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Feature:fbcon and Linux 2.2
LinuxPosted by CmdrTaco on Wednesday August 12, @04:26AM
from the future-is-looking-good dept.
Joseph Pranevich has written in to talk a bit about one of those features that might be slipping into Linux 2.2, the Frame Buffer Console. It's a nice summary of what it is, and why we might (or might not) want this feature.

The following was written by Slashdot reader Joseph Pranevich

Linux 2.2 and the Frame-Buffer Console

Please send all comments, complaints, etc on this document to its author, Joseph Pranevich, at Feedback is appreciated and always welcome.

This document was written expressly for Slashdot but may be distributed freely. Republication in electronic or non-electronic forms or in another public forum is permitted only by permission of the author.

Since my initial release of my 'Wonderful World of Linux 2.2' document (a simple list of feature additions for Linux 2.2 for the non-techy user), I have received many, many questions regarding this and that. However, the questions I have been asked most frequently all revolve around Linux 2.2's newest (and most shocking) kernel addition: the frame-buffer console driver. 'What's the big deal?' you say? This document will attempt to explain exactly why this is such a 'big deal' and introduce the non-technical Linux user to the basics of the Linux video subsystem and give a number of pros and cons to the (more than just proposed) new system. Enjoy!

Before one can understand the implications of the new, kernel based, fbcon system, one must have a working understanding of how the video drivers in Linux operate. If you are already familiar with the video driver subsystem of Windows then this may come as a bit of a shock to you...

1) A Peek at What We Have Today

The current video subsystem is divided into, at best, three distinct parts: the text-mode driver, the console video driver, and the X server. Now, only the text-mode portion (in the kernel) is carved in stone, the other two bits are optional but represent a common configuration for most distributions. For the purposes of this introduction, let us assume that your console driver is the SVGAlib.

In any scenario, the only portion of the video subsystem that is truly carved in stone is the text-mode driver. (Even if you are using a serial console, the console driver manipulates the serial port as if it were any other text device.) This is a driver, in the kernel, that controls cursor positioning and video hardware features and provides a set of vt100 interfaces for the manipulation of the text data. Additionally, the kernel driver knows how to work with any special other features of your card, including and especially using video memory for scrollback, etc. But, through all this support, this kernel driver contains NO graphic primitives of any kind.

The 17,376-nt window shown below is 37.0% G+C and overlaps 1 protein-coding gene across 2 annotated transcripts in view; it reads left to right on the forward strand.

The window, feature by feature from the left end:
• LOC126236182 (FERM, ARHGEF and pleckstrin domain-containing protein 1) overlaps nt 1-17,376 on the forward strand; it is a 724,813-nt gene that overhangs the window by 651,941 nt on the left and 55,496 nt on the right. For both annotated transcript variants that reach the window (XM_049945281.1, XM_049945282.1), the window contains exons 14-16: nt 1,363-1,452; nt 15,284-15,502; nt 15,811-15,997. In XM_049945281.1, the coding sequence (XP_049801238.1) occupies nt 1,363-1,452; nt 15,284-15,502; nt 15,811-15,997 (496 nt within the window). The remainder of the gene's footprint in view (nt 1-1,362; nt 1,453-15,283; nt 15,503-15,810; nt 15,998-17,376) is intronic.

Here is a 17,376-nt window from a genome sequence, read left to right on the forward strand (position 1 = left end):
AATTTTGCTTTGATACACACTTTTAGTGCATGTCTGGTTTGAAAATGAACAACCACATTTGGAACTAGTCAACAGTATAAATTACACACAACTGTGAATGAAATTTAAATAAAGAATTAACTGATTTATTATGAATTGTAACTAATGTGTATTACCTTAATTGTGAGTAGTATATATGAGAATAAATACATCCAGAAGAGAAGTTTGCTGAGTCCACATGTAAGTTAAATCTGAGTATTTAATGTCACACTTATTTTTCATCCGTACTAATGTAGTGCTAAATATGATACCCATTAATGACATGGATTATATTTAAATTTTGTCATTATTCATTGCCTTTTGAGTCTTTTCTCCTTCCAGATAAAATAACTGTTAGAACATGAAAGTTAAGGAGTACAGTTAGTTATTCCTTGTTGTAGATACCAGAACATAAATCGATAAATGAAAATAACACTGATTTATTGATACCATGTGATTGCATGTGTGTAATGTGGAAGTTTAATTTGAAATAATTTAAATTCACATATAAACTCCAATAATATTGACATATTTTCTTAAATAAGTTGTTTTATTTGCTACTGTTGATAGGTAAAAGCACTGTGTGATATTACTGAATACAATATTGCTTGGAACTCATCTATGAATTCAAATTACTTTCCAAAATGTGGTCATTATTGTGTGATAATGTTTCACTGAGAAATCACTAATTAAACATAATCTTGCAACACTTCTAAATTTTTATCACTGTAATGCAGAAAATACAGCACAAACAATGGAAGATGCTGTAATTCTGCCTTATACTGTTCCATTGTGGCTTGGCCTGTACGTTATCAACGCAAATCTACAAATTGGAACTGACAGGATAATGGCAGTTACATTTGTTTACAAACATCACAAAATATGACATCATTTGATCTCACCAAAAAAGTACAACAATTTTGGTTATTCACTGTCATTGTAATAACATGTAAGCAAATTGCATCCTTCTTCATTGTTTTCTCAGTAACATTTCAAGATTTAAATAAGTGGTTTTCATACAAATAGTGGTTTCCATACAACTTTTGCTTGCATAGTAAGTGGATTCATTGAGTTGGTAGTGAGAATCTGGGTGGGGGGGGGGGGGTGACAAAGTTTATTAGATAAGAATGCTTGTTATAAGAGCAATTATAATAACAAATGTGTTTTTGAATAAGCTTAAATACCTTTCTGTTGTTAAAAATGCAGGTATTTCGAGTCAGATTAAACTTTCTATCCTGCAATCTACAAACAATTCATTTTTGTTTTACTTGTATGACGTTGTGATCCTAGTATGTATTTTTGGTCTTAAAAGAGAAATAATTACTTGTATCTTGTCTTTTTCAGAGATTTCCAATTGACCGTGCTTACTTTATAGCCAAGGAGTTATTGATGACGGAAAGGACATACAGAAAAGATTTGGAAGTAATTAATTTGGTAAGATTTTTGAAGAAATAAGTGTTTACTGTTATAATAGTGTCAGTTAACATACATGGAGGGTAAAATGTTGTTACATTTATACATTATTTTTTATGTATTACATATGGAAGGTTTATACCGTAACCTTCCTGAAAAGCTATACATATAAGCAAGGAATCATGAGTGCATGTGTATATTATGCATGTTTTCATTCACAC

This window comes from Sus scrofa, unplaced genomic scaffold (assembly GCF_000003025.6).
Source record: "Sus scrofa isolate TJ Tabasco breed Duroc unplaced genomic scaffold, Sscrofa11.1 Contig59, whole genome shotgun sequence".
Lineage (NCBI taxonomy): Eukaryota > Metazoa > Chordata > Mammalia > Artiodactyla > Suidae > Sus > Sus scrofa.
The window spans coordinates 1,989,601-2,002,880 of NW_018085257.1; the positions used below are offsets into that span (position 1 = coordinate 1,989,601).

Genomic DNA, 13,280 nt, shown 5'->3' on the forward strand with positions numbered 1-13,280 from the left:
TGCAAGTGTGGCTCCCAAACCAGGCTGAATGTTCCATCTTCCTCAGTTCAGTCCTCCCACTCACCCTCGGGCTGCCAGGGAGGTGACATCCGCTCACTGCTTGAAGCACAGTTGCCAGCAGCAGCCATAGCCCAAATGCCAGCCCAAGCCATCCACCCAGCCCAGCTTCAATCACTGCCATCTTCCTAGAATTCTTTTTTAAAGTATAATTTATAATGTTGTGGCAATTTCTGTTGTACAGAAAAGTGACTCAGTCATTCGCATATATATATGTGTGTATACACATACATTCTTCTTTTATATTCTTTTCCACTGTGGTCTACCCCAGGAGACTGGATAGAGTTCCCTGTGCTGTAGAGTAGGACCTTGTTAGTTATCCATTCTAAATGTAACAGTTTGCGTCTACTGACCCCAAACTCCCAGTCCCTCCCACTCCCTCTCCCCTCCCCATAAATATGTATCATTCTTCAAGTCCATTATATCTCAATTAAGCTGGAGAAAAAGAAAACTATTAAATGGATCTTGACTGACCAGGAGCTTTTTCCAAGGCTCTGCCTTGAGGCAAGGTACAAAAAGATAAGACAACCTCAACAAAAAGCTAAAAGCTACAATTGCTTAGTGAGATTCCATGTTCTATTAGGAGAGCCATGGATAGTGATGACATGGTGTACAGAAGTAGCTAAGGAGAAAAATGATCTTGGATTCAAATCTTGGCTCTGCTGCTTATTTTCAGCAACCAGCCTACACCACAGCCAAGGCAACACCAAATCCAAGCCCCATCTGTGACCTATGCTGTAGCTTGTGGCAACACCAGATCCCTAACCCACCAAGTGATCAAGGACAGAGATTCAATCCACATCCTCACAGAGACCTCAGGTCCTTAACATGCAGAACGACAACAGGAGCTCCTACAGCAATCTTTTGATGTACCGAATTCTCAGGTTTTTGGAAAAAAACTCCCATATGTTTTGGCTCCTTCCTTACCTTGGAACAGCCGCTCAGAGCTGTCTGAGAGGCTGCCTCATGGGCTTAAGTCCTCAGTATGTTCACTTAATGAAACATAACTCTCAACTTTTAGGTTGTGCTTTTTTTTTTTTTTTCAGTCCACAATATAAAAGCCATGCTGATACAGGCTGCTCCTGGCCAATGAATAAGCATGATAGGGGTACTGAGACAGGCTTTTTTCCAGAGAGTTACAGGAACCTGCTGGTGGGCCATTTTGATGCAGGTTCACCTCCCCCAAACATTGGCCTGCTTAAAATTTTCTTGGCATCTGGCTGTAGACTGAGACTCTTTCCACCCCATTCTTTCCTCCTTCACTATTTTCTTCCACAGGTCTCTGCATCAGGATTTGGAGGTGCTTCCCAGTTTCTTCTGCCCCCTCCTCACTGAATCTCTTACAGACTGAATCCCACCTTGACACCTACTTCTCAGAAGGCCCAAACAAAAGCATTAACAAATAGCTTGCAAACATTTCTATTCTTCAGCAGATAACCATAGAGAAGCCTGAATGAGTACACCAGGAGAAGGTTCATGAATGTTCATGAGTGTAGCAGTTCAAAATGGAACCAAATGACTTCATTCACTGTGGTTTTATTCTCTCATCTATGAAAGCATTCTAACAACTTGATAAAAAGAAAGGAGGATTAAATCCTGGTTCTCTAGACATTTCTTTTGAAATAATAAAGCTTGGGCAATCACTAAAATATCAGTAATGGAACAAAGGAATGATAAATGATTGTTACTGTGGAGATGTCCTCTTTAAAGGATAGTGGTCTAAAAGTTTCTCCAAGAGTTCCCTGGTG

The console graphic driver (actually, a library) is the next component of the Linux video subsystem. This library starts where the kernel leaves off, by providing direct access to the graphical capabilities of many video cards. The reality of the situation here is that far too few video devices are supported in full by this library, causing it to fall into disuse.

The third and final component of this model is the X server, a driver (and more) that, like the console driver, provide a uniform interface to the graphical capabilities of your hardware. Unlike the console driver, however, the X server is also in charge of a number of network and graphic-device sharing functions that make it somewhat bloated for low-memory use and difficult to use with stand-alone applications. In addition, many X servers are not free.

It should be obvious, even from just looking at the above, that this system is rather complicated and prone to problems. (What happens when you have multiple driver layers all trying to talk at the same time?) Which is not to say that it is bad. On the contrary, this system has stood the test of time in the UNIX/Linux world and is well-supported by the community.

2) A Preview of What We'll Have Tomorrow

The new kernel system is quite a bit simpler than the above example. In the new system, the kernel controls all direct video manipulation via the 'frame-buffer' device. This device, located at /dev/fb?, presents a device-independent API to the user-layer for manipulating any video device that you have a driver for. Under this new system, you would still need to run an X server to provide the network-connectivity of the previous system, but everyone would run the same server (XF86_FBDev) and that would merely talk to the generic interface. (A new SVGAlib is expected to be developed that will behave likewise for legacy console applications.)

3) Issues

Unfortunately, this merely scratches the surface of the issue. By all accounts, neither system looks terribly bad. And what's more, the current system is well-tested and well-accepted by the community. So, why change?

The following is an assembled list of some of the defects of the systems, starting with the established trinity. I have attempted to give you the facts rather than opinions on these subjects and to allow you to best make up your own mind on the issue. I'm positive that I've left out some perfectly reasonable complaints either way, please feel free to email me with your own justifications so that I personally can make a better decision on the matter. (And, perhaps, include those reasons in a future version of this document.)

Personally, I'm just waiting and seeing whether this new system catches on or not...

3.1) Security

The first thing that comes to my mind when discussing the problems with not having graphic code in the kernel is the issue of security. (or, lack thereof.) Linux has been designed from the start as a very security-conscious system. On a Linux system, two things really constitute a breach of security (although the first can imply the second):